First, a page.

WASHINGTON • US President Donald Trump says he never would have appointed Mr Jeff Sessions as Attorney-General had he known he would recuse himself from overseeing the Russia investigation that has dogged Mr Trump's presidency, calling the decision "very unfair to the President".
In a remarkable public break with one of his earliest political supporters, Mr Trump complained that Mr Sessions' decision ultimately led to the appointment of a special counsel that should not have happened.
"Sessions should have never recused himself and if he was going to recuse himself he should have told me before he took the job and I would have picked somebody else," said Mr Trump in an interview with The New York Times. "If he would have recused himself before the job, I would have said, 'Thanks, Jeff, but I'm not going to take you.' It's extremely unfair - and that's a mild word - to the President."
The remarks are a dramatic public scolding of the man holding a top Cabinet post. They also suggest that Mr Trump hoped Mr Sessions could play a role in managing a probe that he has called a "witch hunt" and suggested is a threat to the legitimacy of his presidency.
Mr Trump also faulted Mr Sessions for his testimony during Senate confirmation hearings, when Mr Sessions said he did not have "communications with the Russians", even though he met, at least twice, Ambassador Sergey Kislyak.
"Jeff Sessions gave some bad answers," said Mr Trump. "He gave some answers that were simple questions and should have been simple answers, but they weren't."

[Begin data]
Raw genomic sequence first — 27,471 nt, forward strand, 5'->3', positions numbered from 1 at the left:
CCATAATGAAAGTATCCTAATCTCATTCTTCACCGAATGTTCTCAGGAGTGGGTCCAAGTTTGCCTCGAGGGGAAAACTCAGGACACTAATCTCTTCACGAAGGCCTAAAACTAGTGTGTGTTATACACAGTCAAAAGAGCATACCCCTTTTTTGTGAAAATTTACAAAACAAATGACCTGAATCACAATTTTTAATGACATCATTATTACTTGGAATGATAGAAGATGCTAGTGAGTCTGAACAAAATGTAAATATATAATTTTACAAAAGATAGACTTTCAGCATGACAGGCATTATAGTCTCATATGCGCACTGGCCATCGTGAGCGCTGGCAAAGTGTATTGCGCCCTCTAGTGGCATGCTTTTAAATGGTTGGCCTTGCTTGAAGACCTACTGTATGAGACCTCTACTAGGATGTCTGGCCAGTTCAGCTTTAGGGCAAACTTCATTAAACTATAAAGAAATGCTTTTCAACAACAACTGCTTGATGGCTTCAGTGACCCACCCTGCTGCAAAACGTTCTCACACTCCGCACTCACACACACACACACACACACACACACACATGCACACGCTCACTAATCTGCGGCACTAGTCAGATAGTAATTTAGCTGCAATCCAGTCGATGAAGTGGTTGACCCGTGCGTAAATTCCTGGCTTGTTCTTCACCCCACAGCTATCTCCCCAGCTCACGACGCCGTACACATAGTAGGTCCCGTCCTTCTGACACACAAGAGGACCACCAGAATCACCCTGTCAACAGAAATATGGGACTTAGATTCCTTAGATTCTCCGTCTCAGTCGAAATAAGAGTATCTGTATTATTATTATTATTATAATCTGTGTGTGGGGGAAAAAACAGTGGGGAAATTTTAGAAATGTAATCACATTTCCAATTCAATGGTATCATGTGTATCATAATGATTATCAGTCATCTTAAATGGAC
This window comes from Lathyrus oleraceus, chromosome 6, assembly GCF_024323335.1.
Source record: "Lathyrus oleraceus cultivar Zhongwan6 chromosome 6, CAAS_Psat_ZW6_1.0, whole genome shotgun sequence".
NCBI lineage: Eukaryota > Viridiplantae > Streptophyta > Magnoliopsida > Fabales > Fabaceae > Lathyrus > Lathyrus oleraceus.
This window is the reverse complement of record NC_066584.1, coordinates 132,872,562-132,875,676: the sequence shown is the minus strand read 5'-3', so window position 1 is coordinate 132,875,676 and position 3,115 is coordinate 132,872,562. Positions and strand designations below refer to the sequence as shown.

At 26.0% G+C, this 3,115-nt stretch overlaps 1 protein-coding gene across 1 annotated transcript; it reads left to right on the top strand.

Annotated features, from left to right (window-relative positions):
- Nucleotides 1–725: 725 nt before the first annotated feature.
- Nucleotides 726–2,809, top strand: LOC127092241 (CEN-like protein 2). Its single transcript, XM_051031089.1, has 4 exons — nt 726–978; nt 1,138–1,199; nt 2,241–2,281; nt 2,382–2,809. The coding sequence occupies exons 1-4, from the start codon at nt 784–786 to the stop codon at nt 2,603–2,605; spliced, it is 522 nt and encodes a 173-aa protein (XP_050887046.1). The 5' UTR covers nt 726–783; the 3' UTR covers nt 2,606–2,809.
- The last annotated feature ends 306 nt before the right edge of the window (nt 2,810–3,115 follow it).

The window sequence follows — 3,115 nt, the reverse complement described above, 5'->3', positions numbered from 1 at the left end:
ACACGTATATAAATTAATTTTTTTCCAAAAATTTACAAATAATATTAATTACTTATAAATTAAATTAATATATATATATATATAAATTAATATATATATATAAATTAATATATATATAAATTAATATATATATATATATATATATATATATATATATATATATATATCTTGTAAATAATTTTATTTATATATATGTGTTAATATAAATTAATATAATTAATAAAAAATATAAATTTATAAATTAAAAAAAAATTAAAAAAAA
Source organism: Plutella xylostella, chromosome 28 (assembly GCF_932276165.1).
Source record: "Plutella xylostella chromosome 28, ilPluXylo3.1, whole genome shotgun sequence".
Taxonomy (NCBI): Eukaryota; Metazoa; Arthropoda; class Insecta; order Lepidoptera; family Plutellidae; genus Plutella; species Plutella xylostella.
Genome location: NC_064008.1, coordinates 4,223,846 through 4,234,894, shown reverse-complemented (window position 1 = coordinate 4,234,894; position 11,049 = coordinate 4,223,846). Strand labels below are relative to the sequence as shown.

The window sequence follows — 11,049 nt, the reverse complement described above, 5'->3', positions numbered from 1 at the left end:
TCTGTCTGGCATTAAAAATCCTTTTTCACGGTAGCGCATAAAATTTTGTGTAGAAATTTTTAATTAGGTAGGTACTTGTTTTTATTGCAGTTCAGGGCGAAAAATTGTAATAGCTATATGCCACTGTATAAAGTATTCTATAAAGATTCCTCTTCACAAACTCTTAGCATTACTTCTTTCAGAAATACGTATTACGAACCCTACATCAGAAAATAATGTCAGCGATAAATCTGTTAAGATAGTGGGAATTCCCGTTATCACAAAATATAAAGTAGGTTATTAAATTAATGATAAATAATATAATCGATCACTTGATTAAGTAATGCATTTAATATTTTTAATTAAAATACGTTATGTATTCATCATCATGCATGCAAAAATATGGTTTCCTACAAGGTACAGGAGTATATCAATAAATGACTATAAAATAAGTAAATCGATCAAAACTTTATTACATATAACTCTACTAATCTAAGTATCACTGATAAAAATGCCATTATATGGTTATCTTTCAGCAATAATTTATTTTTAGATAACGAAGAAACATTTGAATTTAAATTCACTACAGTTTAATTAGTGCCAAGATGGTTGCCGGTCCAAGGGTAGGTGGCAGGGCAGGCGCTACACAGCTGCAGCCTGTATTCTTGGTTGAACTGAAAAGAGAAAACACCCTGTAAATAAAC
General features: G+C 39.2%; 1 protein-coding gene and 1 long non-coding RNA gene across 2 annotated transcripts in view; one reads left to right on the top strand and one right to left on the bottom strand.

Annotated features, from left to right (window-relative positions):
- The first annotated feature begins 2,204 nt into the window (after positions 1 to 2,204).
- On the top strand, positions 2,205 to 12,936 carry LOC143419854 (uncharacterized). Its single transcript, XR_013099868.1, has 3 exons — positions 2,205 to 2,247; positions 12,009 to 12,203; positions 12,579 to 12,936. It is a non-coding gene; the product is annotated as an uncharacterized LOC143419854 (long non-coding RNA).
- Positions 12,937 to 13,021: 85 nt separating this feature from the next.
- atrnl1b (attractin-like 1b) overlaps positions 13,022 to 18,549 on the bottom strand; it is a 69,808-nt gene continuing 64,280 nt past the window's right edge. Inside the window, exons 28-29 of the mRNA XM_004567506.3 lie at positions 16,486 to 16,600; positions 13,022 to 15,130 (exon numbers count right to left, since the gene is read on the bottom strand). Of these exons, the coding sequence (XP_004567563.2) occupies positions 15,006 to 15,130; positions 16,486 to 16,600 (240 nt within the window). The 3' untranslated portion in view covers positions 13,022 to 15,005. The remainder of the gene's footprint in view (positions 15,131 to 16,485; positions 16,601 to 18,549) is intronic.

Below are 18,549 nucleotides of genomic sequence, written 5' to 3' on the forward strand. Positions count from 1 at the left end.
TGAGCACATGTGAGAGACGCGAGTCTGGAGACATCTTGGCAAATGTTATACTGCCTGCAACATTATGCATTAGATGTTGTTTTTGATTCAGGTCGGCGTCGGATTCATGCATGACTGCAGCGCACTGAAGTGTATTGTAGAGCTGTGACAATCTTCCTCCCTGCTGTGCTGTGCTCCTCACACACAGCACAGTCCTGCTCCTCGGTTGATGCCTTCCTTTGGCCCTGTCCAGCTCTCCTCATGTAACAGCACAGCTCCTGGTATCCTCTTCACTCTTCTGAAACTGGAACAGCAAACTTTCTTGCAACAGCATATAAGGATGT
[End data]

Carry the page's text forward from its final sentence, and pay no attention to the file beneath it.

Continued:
Mr Sessions yesterday brushed off the sharp criticism, saying he loved his job and planned to continue serving. "We love this job, we love this department, and I plan to continue to do so as long as that is appropriate," Mr Sessions said at a news conference announcing a cybercrime bust.
He was flanked by Deputy Attorney-General Rod Rosenstein and Acting Federal Bureau of Investigation (FBI) director Andrew McCabe, who were both also targeted by the President in the interview.
Mr Trump has accused Mr James Comey, the FBI director he fired in May, of trying to leverage a dossier of compromising material to keep his job.
And he also took on Mr Robert Mueller, the special counsel now leading the investigation into Russian meddling in last year's presidential election.
Mr Trump said Mr Mueller was running an office rife with conflicts of interest, and warned investigators against delving into matters too far afield from Russia.
Describing a newly disclosed informal conversation he had had with Russia's President Vladimir Putin during a dinner of world leaders in Germany earlier this month, Mr Trump said they talked for about 15 minutes, mostly about "pleasantries".
He said his wife Melania was seated next to Mr Putin at the other end of a table filled with world leaders. "I went down just to say hello to Melania and, while I was there, I said hello to Putin. Really, pleasantries more than anything else. It was not a long conversation, but it was, you know, could be 15 minutes. Just talked about things. Actually, it was very interesting, we talked about adoption."
Meanwhile, the Senate Judiciary Committee yesterday unanimously approved Mr Trump's nomination of Mr Christopher Wray as the new FBI director to replace Mr Comey.
All 20 members of the committee voted to approve Mr Wray, a white-collar crime lawyer and former assistant attorney-general under president George W. Bush, sending his nomination to the full Senate for a vote.
NYTIMES, WASHINGTON POST, REUTERS